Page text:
suid on a C program

suid on a C program

Post by sky3416 » Fri, 11 Feb 2000 04:00:00



Hello,

 I KNOW suid script doesn't work and it is better so.
 But on my HP-UX machine i can do the following:

 Let say i have a  c_program   (RWSR_XR_X   c_program)

 The c_program does the following:

   system("/home/user1/hello")

 "hello" is a shell script (ksh)
 The permission of the script "hello" are RWX ___ ___

  Any user may execute the script "hello" by running
  the c_program. And they can't read the script "hello".
  The same is true with a perl script, expect script,
  awk script,...
  You just have to call the script from a compiled
  C program.

 Now the question :

    Why doesn't it work with linux ??
    (mandrake6.1 - kernal 2.2.13-7 - bash)

Thanks for any light on the subject.

   Pierre.

 
 
 

suid on a C program

Post by sky3416 » Fri, 11 Feb 2000 04:00:00


 Hello again,

  Just to say that in "Programming Perl" page 361
  i just read :

   "You have to put a C wrapper around the script.
    A C wrapper is just a compiled program that does          
    nothing except call your Perl program"

  That's what i've done with c_program.
  So why does it work on the HP-UX and not with my
  linux box ?? (neither with bash or ksh)


> Hello,

>  I KNOW suid script doesn't work and it is better so.
>  But on my HP-UX machine i can do the following:

>  Let say i have a  c_program   (RWSR_XR_X   c_program)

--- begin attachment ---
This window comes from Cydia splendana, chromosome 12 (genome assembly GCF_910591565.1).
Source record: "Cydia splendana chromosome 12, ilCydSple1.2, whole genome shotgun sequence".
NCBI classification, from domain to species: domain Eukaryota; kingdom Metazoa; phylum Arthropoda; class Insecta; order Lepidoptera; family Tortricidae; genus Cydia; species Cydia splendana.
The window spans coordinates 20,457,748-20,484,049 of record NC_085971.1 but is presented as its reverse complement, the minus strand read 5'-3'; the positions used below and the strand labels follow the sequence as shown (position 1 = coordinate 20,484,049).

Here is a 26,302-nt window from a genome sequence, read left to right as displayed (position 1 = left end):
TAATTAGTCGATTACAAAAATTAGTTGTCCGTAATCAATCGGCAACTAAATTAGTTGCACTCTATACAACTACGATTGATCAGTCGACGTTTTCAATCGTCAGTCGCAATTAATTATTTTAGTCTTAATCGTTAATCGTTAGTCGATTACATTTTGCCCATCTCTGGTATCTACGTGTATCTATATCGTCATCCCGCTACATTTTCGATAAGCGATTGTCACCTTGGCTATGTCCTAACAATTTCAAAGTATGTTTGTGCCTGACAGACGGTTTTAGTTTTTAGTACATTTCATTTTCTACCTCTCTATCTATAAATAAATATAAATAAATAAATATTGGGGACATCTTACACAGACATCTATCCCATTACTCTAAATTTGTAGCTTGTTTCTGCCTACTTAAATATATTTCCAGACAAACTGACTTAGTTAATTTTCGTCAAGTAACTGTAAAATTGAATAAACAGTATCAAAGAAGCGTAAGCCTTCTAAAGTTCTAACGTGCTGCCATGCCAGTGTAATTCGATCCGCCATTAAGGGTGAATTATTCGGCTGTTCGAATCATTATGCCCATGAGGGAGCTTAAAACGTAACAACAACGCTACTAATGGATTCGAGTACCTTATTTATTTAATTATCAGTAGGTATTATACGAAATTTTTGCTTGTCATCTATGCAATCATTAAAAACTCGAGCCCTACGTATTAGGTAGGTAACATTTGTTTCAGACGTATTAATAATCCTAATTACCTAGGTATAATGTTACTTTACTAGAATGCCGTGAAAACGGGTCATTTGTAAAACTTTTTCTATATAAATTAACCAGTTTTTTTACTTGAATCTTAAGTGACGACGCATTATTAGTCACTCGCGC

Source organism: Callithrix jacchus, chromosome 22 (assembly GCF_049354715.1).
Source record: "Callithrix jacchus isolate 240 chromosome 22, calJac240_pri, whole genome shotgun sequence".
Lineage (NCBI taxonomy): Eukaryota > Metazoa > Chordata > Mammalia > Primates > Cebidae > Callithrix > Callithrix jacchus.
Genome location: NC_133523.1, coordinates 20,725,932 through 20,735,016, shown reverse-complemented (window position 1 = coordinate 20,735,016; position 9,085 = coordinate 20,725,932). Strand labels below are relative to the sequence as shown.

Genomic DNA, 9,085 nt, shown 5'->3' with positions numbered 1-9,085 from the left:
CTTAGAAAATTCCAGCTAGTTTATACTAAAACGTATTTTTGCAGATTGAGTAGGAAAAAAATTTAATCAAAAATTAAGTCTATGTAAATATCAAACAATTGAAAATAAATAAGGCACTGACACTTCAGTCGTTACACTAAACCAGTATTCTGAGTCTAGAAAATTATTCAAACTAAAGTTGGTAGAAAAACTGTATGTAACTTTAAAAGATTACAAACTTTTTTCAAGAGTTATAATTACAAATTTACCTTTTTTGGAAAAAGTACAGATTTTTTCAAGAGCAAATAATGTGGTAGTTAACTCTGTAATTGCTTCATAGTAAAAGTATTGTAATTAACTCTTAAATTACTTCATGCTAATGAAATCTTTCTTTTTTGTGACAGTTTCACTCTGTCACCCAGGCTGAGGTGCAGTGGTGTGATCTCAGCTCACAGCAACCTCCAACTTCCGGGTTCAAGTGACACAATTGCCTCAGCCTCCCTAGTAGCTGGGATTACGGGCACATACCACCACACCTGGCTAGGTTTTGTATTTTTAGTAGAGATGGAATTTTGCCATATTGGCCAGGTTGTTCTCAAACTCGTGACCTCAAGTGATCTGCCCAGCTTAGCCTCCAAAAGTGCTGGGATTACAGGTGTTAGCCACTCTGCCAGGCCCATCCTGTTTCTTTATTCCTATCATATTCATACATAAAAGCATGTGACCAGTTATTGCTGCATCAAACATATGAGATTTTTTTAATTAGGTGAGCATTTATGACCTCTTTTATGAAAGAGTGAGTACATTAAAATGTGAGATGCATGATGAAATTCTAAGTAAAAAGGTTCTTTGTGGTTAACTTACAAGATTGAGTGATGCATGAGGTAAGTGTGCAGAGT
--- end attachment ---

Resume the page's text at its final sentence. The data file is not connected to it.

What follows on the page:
>  The c_program does the following:

>    system("/home/user1/hello")

>  "hello" is a shell script (ksh)
>  The permission of the script "hello" are RWX ___ ___

>   Any user may execute the script "hello" by running
>   the c_program. And they can't read the script "hello".
>   The same is true with a perl script, expect script,
>   awk script,...
>   You just have to call the script from a compiled
>   C program.

>  Now the question :

>     Why doesn't it work with linux ??
>     (mandrake6.1 - kernal 2.2.13-7 - bash)

> Thanks for any light on the subject.

>    Pierre.


 
 
 

suid on a C program

Post by Tim Hayne » Fri, 11 Feb 2000 04:00:00



>   Just to say that in "Programming Perl" page 361
>   i just read :

>    "You have to put a C wrapper around the script.
>     A C wrapper is just a compiled program that does          
>     nothing except call your Perl program"

>   That's what i've done with c_program.
>   So why does it work on the HP-UX and not with my
>   linux box ?? (neither with bash or ksh)
> >  The c_program does the following:

> >    system("/home/user1/hello")

> >  "hello" is a shell script (ksh)

Does the C wrapper call setuid() and seteuid() properly? What are the
permissions on it, and on the shell script on linux? (How about making the
permissions on the C wrapper something like og=rX,u=rws ?)

~Tim
--
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| w--- O- M-- V-- PS PGP++ t--- X+(-) b D+ G e++(*) h++(*) r--- y-
| The sun is melting over the hills,         | http://www.glutinous.custard.org

 
 
 

suid on a C program

Post by Martin Jos » Fri, 11 Feb 2000 04:00:00


[...]

Quote:>  Let say i have a  c_program   (RWSR_XR_X   c_program)

>  The c_program does the following:

>    system("/home/user1/hello")

>  "hello" is a shell script (ksh)
>  The permission of the script "hello" are RWX ___ ___

>   Any user may execute the script "hello" by running
>   the c_program. And they can't read the script "hello".
[...]
>  Now the question :

>     Why doesn't it work with linux ??
>     (mandrake6.1 - kernal 2.2.13-7 - bash)

What do you mean by "doesn't work" ? What _does_ happen ?